Expectations can lead to frustration – you expect something, and it doesn’t happen. But hope is an entirely different thing, according to famous Zen master Bernie Glassman. Hope empowers you to work on what you really want to do, without getting attached to the results.
“I make a distinction between hope and expectations. Expectations are only rarely met and we get frustrated when we expect something and it doesn’t happen. But hope is actually an encouragement to start acting. When I began my projects for the homeless in Yonkers, an underprivileged area in New York, I said: ‘Let’s put an end to homelessness in this area.’ At that time it was one of the poorest neighborhoods in America. I didn’t expect I would manage it, but I hoped I would. Hope gave me a direction in my work. But I didn’t get frustrated because I had no expectations whatsoever about what, how or when it would happen. Hope is a beautiful, positive word that allows me to set goals to work towards, without getting attached to the result.”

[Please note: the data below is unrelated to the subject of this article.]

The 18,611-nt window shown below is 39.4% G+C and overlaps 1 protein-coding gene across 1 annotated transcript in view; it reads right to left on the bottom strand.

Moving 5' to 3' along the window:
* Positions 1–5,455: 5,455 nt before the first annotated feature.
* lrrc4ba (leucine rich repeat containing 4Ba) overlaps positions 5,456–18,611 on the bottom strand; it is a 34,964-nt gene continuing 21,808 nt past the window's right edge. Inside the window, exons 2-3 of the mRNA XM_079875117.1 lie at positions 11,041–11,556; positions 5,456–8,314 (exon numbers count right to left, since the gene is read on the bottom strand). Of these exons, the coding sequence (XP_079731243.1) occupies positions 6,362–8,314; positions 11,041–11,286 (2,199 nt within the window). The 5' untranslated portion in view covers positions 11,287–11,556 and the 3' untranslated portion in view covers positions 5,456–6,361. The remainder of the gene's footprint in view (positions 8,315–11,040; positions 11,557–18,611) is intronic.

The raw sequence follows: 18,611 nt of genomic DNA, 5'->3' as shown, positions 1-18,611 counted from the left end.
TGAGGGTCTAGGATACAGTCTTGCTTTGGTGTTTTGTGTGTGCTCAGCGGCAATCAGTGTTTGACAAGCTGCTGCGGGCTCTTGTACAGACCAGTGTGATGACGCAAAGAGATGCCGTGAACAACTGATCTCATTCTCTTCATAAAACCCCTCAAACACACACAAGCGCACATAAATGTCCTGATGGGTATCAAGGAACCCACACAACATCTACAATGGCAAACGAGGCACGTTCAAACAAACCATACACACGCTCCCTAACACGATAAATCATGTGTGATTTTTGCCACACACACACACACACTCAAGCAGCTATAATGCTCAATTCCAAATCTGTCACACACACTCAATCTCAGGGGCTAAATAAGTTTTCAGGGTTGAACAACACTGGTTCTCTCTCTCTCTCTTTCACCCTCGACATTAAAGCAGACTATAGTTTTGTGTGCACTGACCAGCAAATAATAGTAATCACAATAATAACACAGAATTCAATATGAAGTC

“My vision of Zen can be summarized in three important rules of life. The first rule is not-knowing. It’s about being prepared to lose control of a situation. You practice letting go of fixed ideas about yourself and the world, and you exchange them for a life of questions.
The second rule of life is bearing witness to what there is: joy as well as suffering. If you live without fixed answers, you can see situations for what they are, however difficult or painful. And finally, turn this not-knowing and bearing witness into action. In practice, this means approaching people and situations with no clear-cut ideas, no plan, without knowing what’s going to happen.”
Text: Eveline Helmink - Photo: Sarah Gray